Saturday’s New York Times led with Supreme Court reporter Adam Liptak analyzing the ideological trend of the Court in “What We Learned This Term About the Supreme Court’s Shift to the Right” — a shift that has come about via the addition of three conservative justices appointed by President Trump.
The banner print headline, “Court’s Term Was Its Most Conservative Since 1931,” was accompanied by a large graphic sorting justices from left to right, liberal to conservative. It was obvious from paragraph 1 that the paper had an ideological bent.
With a conservative, six-justice majority, the Supreme Court moved incessantly to its right during its first term.It issued broad-reaching decisions that will change American lives. It eliminated the constitutional right to abortion, recognized a Second Amendment right to carry guns outside the home, It has been more challenging to combat climate change and expanded the role of religion in public life.
However, these blockbusters are only a small part of the larger story about the conservative juggernaut that the court is.According to one measurement that political scientists use, Thursday’s term was the most conservative ever since 1931.
“The data provide stunning confirmation of the Republican-conservative takeover of the Supreme Court,” said Lee Epstein, a law professor and political scientist at the University of Southern California who oversees the Supreme Court Database.
The paper sees this as a bad thing. The ACLU Director was quoted as complaining. “the doomsayers got it exactly right, as the court traded caution for raw power.”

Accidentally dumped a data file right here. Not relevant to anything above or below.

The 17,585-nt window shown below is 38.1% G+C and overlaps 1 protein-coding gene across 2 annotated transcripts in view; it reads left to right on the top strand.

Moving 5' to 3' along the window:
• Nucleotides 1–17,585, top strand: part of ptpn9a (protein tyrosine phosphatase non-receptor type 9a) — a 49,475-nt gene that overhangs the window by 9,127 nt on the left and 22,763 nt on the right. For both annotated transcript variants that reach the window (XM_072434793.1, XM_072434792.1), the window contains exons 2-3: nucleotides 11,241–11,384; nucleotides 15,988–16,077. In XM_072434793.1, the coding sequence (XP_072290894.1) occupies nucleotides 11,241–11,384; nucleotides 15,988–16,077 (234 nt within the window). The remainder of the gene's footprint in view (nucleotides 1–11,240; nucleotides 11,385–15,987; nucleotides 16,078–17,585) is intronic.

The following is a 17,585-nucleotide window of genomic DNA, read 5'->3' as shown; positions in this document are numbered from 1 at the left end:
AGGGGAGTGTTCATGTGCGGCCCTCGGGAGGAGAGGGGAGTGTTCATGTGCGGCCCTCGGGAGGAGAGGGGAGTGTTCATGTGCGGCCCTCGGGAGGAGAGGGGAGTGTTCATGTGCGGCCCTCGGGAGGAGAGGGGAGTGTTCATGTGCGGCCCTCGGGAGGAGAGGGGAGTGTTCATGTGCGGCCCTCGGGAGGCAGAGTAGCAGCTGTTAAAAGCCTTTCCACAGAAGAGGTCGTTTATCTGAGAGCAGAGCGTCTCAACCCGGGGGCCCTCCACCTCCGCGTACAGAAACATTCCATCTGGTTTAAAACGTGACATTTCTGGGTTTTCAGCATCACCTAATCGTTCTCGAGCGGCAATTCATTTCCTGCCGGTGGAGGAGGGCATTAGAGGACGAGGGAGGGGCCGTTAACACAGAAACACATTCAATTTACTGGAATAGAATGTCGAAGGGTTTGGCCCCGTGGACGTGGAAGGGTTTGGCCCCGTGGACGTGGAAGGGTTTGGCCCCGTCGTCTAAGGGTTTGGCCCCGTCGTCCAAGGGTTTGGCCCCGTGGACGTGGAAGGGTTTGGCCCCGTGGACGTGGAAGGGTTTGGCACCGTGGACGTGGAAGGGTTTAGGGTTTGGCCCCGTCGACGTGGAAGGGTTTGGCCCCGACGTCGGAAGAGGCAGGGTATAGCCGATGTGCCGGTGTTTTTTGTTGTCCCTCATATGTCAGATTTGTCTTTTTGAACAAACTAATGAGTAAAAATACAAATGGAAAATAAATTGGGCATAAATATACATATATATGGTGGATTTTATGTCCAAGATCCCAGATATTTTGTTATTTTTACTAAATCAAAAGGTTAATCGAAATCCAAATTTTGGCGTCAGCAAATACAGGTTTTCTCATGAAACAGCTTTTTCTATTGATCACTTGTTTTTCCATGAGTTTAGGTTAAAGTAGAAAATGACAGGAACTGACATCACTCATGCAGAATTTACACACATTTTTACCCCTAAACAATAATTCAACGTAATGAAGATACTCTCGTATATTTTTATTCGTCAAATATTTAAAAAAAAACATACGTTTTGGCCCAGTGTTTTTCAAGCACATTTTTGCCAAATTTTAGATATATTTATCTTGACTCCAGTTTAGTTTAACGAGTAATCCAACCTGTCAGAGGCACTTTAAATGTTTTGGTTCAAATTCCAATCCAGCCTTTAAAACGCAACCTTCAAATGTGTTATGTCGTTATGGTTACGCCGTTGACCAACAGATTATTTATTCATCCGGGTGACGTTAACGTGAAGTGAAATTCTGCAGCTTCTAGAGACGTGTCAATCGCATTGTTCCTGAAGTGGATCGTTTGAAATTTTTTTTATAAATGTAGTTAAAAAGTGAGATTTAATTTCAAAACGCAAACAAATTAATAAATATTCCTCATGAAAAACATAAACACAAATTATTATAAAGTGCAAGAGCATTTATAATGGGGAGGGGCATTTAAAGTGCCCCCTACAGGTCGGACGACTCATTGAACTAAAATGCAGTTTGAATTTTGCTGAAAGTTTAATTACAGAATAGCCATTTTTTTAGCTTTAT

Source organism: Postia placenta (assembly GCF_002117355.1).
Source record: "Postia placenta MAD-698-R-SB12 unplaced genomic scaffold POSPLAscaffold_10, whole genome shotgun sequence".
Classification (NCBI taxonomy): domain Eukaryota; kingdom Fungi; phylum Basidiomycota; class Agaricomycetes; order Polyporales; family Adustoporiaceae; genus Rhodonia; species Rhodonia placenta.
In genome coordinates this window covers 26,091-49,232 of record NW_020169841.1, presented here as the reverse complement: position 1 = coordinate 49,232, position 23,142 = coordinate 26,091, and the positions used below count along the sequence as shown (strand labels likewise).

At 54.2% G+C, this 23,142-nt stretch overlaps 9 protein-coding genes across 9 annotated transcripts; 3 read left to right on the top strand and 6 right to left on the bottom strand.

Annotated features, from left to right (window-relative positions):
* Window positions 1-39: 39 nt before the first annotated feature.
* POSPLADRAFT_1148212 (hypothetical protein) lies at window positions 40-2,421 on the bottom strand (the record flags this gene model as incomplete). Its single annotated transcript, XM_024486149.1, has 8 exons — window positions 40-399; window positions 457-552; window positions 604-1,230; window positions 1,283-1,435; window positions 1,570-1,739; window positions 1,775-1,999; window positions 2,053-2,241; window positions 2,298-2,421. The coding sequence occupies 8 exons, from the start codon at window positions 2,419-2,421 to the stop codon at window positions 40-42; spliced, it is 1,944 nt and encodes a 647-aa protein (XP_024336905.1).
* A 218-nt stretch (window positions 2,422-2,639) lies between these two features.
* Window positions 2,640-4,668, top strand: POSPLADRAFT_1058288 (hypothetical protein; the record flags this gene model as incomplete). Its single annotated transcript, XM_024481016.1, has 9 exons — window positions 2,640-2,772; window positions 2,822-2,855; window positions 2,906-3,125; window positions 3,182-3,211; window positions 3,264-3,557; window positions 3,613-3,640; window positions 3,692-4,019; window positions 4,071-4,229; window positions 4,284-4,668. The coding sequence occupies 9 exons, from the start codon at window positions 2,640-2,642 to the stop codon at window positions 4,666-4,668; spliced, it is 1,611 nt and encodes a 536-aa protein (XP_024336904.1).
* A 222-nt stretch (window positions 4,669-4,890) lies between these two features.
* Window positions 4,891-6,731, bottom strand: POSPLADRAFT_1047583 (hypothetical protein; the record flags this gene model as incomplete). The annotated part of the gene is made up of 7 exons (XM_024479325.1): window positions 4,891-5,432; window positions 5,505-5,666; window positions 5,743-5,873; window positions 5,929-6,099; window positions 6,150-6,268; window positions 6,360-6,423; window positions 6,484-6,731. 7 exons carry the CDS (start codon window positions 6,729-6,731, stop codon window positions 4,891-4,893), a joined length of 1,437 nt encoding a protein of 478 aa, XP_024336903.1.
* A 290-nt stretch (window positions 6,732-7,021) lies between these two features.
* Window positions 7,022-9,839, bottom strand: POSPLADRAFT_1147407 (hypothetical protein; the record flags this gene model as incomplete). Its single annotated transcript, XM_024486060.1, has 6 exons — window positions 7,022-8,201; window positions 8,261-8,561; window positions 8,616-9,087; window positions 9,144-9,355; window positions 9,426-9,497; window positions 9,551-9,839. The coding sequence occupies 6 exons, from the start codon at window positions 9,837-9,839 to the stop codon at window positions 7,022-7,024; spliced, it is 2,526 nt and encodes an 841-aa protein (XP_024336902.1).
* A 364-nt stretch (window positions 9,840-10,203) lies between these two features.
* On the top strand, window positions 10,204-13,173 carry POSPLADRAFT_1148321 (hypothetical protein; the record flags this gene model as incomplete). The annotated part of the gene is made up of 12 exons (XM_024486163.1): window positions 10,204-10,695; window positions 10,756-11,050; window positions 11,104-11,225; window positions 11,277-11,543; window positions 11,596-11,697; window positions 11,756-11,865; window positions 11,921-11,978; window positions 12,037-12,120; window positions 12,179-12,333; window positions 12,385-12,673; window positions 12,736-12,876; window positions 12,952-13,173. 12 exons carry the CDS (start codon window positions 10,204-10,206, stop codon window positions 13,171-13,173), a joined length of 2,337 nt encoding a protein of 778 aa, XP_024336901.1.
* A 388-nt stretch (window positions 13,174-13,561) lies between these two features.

This court has a completely new dynamic. lopsided,With six Republican appointees, and three Democratic ones. Justice Brett M. Kavanaugh was appointed by Donald Trump as the replacement for Justice Kennedy .
Liptak was frank about his feelings:
The court’s three liberals were perfectly aware that they had been marginalized by what Justice Sonia Sotomayor called, in dissenting from a decision that made it harder to sue federal officials for constitutional violations, “a restless and newly constituted court.”
In their joint dissent in the abortion case, the three liberal justices said the court had replaced reason with power.
Liptak can be reliably linked:
The court’s public approval is certainly plummeting. In a Gallup poll taken after the leaked draft of the abortion opinion but before the formal decision, for instance, public confidence in the court fell to 25 percent, the lowest in the nearly 50 years over which the survey has been conducted.
Professor Grove said the court’s authority could not withstand a lasting loss of public trust.
Liptak has been writing about the supposed decline of the Supreme Court’s credibility for at least 10 years, conveniently tracing the trend back to the 2000 Bush v. Gore decision. The Times‘ telling, public disapproval increases with every conservative ruling laid down. Oddly, the Court’s standing with the public wasn’t an issue during the body’s decades of reliably liberal decision-making on abortion, education, affirmative action, religion, gay marriage, etc.
In the early 1990s, the conservative movement hadn’t yet coalesced a judicial counterweight. Anterior Times Supreme Court reporter Linda Greenhouse noted that a “hot-button” summer 1992 school prayer decision, lost by the conservative pro-prayer side 5-4, “disappointed conservatives.”
Greenhouse asked rhetorically: “Inside or outside of the Supreme Court, do conservatives run screaming to the media?” They didn’t. The behind-the-scenes drama remained largely unknown….”
Conservatives certainly didn’t protest the homes of justices or try to assassinate them. Recent years have seen liberal activists whining about fascism dawning, and the press has developed fake concern over the Court’s public image.